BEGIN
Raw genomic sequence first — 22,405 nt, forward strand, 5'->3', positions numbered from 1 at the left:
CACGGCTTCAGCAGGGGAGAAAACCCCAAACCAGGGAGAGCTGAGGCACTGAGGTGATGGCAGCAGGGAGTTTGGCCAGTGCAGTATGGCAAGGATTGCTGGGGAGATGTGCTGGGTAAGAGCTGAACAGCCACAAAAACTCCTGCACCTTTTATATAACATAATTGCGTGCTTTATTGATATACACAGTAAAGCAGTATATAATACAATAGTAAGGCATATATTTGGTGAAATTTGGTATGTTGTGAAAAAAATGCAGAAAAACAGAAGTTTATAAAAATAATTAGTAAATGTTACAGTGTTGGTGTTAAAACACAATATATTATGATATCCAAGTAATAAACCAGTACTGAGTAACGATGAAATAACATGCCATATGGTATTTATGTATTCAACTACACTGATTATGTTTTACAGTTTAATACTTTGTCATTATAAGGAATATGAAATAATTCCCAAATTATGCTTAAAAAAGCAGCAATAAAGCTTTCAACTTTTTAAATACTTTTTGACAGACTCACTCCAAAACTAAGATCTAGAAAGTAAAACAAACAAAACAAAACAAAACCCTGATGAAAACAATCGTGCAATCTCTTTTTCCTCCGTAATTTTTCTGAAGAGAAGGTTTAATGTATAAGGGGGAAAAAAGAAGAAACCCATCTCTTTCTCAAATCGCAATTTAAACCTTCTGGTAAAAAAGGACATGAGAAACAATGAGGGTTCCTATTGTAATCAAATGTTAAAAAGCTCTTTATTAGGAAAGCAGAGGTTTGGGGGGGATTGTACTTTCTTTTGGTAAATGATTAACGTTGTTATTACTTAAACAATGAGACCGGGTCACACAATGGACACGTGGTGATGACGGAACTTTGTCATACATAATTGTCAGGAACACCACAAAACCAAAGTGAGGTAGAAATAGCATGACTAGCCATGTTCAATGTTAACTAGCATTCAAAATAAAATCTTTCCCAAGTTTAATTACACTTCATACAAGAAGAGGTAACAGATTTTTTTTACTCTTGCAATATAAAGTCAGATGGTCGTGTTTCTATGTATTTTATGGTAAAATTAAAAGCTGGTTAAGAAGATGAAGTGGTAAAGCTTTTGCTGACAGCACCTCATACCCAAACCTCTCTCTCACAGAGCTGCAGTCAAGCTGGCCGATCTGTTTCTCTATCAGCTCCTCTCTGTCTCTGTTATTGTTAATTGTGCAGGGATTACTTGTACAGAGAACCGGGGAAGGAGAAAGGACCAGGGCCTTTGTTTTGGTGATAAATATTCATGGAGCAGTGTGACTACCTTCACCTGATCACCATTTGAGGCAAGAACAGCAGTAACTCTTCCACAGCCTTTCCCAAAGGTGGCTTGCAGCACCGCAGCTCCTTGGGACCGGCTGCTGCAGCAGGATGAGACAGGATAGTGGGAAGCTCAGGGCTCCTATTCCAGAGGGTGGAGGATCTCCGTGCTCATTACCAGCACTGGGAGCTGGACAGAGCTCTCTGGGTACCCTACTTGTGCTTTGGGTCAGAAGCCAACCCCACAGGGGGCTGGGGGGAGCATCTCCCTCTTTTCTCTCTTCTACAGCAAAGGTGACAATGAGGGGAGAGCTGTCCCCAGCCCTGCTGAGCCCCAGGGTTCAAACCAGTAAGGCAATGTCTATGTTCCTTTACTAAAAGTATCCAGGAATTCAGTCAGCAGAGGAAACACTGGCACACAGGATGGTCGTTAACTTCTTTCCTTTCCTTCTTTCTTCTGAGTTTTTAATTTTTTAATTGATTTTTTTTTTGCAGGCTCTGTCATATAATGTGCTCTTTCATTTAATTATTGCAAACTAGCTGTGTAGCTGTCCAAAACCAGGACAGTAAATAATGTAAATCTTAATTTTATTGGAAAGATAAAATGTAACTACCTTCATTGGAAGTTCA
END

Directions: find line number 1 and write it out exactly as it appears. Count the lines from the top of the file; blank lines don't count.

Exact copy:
Raw genomic sequence first — 22,405 nt, forward strand, 5'->3', positions numbered from 1 at the left: